- The Washington Times - Wednesday, February 25, 2009

UNITED NATIONS | The U.N. Tribunal for Lebanon faces an early test after it opens on Sunday - whether Syria will cooperate in the court’s probe of the 2005 assassination of former Lebanese Prime Minister Rafik Hariri.

The tribunal is expected to start its work by asking Beirut to extradite to The Hague four senior Lebanese security officials held in domestic detention facilities for more than three years.

The court is likely to make similar requests of Syria - where some officials are considered prime suspects in attacks on Mr. Hariri and at least a dozen other anti-Syrian writers and politicians in Lebanon.

“I don’t think there will be trouble” with Lebanon, court registrar Robin Vincent told the Al Arabiya satellite television channel.

“The tribunal will file a request to the Lebanese authorities to receive all documents [related to the investigation] and the detained men two months after it starts work,” he said.

But Damascus, which has already balked at cooperating with investigators and halted interviews with Syrian witnesses and suspects, is going to be a more difficult matter.

“All I would say is there has been a sad experience with that in the past with other tribunals,” Mr. Vincent said. “In some cases it’s taking a fair amount of diplomatic pressure, negotiations, cooperation behind the scenes.”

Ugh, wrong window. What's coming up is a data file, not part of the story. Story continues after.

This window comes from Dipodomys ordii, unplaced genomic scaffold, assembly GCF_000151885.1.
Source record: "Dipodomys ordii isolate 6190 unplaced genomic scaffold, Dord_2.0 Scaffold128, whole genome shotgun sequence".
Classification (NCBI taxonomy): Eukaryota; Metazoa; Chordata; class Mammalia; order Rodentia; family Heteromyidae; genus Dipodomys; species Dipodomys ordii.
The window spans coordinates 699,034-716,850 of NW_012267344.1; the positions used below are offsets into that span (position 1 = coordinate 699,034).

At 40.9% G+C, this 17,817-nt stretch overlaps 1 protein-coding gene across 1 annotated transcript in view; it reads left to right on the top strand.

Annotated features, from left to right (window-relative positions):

Syria, which is on the U.S. terrorism list, denies any involvement in the death of Mr. Hariri.

The tribunal - whose personnel and rules reflect a hybrid of Lebanese and international law - is charged with hearing cases against those believed to be involved in the February 2005 car bomb that killed 23, including Mr. Hariri, and injured dozens.

In addition, the tribunal will be empowered to pursue subsequent attack cases if the targets appear to be politically chosen.

Nations on the U.N. Security Council have said they believe there is a link between the Hariri assassination and several subsequent car bombings, apparently aimed at writers and politicians.

Syria has repeatedly said that it will prosecute Syrians in its own courts, rather than turn them over to the tribunal.

The tribunal, which will be housed in Leidschendam, a suburb of The Hague, will likely bring to a new boil the tensions between those Lebanese who believe Mr. Hariri was killed on the orders of Syrian officials, and those who are sure the assassination was connected to domestic issues.

The trial chamber will be open on Sunday, but court officials indicated that the day would be largely ceremonial and that substantive work won’t begin until March.

The Hariri bombing touched off the “Cedar Revolution” with national demonstrations, some demanding Syrian soldiers leave Lebanon, and others - mostly supporters of the Shi’ite Hezbollah group - demanding that they stay.

Tensions are so high that witness protection programs are in place. The panel of judges has not been publicly named, and even donor countries are hoping to keep their contributions secret to avoid further politicizing the high-pressure endeavor.

The tribunal is expected to cost about $51 million in its first year and as much as $45 million in subsequent years. When fully operational, the tribunal will have 11 judges, including four Lebanese ones.

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